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!! Connaught Journal; Sep 16, 1824; "Limerick"

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  • Cathy Joynt Labath
    THE CONNAUGHT JOURNAL Galway, Thursday, September 16, 1824 PROVINCIAL INTELLIGENCE LIMERICK, SEPT. 11 - Last night, about eight o clock, a young villain ran
    Message 1 of 1 , Oct 2, 2005
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      Galway, Thursday, September 16, 1824

      LIMERICK, SEPT. 11 - Last night, about eight o'clock, a young villain
      ran into the shop of Mr. Myles, of Rutland-street, and snatching a
      candle-stick, effected his escape, notwithstanding a very close pursuit
      after him. - There were several persons standing in the shop at the time.
      Thursday night a man named Walsh, driver in Captain Comptons's estates,
      in the Liberties, was beaten by a party of fellows near Mungret. He states
      that they struck him with the butt-ends of their pistols, and threatened his
      life. His head is severely injured, and his body contused in almost every
      Colonel Parker, of the 39th Regiment, went to Abbeyfeale on Thursday,
      to investigate and inquire into the circumstances connected with the riot
      Daniel Reardon and William Hartnett, two of the rioters in Abbeyfeale,
      are in such danger, that little hopes are entertained of their recovery. The
      unfortunate man, Roche, who was shot on Sunday, in Abbeyfeale, said, the
      evening of that melancholy occurrence, that he forgave the soldier who had
      fired at him, and requested that none of his friends should take any part in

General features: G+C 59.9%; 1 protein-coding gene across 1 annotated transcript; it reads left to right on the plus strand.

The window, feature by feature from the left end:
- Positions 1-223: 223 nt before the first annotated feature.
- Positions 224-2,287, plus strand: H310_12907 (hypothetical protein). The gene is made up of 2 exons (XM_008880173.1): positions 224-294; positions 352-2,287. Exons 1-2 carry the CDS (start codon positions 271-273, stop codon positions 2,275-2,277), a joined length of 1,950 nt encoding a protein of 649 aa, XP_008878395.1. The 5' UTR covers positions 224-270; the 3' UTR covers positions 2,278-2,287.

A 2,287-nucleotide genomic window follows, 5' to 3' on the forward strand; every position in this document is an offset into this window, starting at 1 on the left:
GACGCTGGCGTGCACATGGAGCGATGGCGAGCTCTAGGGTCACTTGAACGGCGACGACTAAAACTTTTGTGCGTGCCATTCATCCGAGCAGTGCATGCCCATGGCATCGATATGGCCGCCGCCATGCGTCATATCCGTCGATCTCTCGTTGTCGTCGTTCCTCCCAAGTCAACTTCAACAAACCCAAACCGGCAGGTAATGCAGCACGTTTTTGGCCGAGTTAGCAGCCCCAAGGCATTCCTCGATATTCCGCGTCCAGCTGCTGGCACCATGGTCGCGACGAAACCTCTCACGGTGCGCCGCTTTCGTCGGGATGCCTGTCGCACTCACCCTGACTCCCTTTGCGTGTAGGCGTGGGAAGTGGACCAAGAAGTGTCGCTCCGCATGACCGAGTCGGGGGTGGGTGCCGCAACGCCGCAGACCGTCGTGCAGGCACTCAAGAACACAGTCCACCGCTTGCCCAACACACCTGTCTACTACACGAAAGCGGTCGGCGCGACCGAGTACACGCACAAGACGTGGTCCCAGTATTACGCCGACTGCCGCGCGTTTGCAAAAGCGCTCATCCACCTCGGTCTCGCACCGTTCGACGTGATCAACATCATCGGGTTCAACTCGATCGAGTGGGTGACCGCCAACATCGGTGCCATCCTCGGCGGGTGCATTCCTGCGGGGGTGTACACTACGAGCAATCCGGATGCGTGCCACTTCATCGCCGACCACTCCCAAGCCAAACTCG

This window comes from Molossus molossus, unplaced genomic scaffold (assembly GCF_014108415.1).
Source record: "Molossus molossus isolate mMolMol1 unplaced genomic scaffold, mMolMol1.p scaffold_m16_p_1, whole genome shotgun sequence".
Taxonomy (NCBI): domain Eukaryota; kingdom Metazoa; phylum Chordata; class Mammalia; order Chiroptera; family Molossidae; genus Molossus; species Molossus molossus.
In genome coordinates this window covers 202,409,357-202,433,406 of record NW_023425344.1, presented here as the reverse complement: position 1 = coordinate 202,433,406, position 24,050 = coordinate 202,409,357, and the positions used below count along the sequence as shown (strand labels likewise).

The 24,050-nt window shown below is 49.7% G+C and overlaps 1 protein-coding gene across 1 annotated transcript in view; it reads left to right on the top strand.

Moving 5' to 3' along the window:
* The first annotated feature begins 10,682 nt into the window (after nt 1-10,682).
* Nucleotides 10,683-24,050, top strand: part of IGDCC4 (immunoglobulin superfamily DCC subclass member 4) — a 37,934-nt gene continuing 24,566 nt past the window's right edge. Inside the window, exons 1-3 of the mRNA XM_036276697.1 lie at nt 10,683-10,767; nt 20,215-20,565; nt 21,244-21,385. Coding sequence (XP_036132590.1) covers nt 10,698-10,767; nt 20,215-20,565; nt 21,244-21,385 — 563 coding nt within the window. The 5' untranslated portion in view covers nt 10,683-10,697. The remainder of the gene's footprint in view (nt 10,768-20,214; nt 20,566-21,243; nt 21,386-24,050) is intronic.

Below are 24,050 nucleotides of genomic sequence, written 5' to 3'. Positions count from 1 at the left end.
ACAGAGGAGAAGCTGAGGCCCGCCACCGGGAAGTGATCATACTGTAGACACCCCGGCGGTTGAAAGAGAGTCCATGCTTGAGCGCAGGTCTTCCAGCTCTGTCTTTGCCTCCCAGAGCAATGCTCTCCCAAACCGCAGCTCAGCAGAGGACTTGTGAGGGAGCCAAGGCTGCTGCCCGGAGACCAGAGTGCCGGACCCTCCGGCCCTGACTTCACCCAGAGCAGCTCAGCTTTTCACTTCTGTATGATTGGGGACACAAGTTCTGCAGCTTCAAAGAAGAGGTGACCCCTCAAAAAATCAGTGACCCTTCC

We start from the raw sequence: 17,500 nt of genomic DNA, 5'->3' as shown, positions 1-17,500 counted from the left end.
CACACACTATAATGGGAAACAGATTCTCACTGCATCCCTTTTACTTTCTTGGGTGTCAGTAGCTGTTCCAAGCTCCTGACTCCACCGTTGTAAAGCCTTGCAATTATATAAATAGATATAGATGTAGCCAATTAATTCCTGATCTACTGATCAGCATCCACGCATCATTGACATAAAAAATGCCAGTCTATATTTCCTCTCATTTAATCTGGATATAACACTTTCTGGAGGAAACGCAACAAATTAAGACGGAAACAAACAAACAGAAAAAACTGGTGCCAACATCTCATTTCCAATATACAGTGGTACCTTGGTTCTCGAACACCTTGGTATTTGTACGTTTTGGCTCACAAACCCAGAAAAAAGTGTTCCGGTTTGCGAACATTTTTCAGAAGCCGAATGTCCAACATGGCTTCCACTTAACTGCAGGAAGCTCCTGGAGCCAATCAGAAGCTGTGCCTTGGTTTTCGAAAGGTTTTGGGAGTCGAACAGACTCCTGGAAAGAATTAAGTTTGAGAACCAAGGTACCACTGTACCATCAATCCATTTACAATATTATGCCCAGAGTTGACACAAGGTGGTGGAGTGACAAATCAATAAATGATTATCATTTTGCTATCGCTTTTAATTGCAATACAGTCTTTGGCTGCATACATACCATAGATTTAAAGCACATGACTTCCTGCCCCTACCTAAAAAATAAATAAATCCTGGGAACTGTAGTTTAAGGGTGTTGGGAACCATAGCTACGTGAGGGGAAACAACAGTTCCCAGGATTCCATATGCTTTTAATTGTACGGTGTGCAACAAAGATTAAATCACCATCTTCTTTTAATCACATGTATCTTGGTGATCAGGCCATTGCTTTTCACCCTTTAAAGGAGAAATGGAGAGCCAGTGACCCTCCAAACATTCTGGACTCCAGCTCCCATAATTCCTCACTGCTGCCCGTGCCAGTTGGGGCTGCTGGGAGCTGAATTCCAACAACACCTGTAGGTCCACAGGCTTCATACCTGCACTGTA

bringing him to trial. On the inquest they did not produce a single witness
      or seem any way anxious about the affair.
      It is reported that one of the men, wounded at Abbeyfeale on Sunday has
      since died of the wound he received.
      The home of a dairyman, named Rahilly, on the lands of Drewcourt,
      Barony of Upper Connelloe, in this county, was broken into by a gang of
      fellows, who demanded money to buy powder; on being refused, they robbed the
      house of two firkins of butter, two hundred of bleached linen yarn, and two
      pairs of shoes. And on the night of Tuesday last, the house of a man at
      Rockhill, in the same barony, was maliciously burned. In both these cases
      informations have been sworn before that valuable Magistrate, G. Massy, Esq.
      of Glenwilliam.
      One hundred tons of timber has been purchased during this week from Mr.
      O'Neill, of this city, for the construction of a floating raft for the
      management of the diving bell at the bridge works.
      At the fair of Hospital, on Wednesday, a fight commenced about dusk, in
      the streets, between two fellows, opposite the house of a man named Fleming
      whose son was then putting up the shutters, and on seeing the Police some
      up, he went into his house, where he was followed by two Sub-Constables
      stationed in that town. The Police suspecting that he was one of the
      rioters, were dragging him out, and on his refusing to comply, one of them
      named Joseph Bell, stabbed him deliberately with a bayonet in the hips. The
      wound, which is four inches in depth, is considered very dangerous by the
      Police Surgeon, Mr. Franklin, jun., who visited the man shortly after. Bell
      has been committed by the High Sheriff, who has taken the depositions of the
      wounded man. We cannot but advert to the number of injuries of this kind
      inflicted by these Constables, especially when contrasted with the humane
      and steady demeanor of the Peace Police, of which we have a meritorious
      instance in the conduct of one of that Police at the riot in Abbeyfeale on
      Sunday last.

      Cathy Joynt Labath
      Ireland Old News
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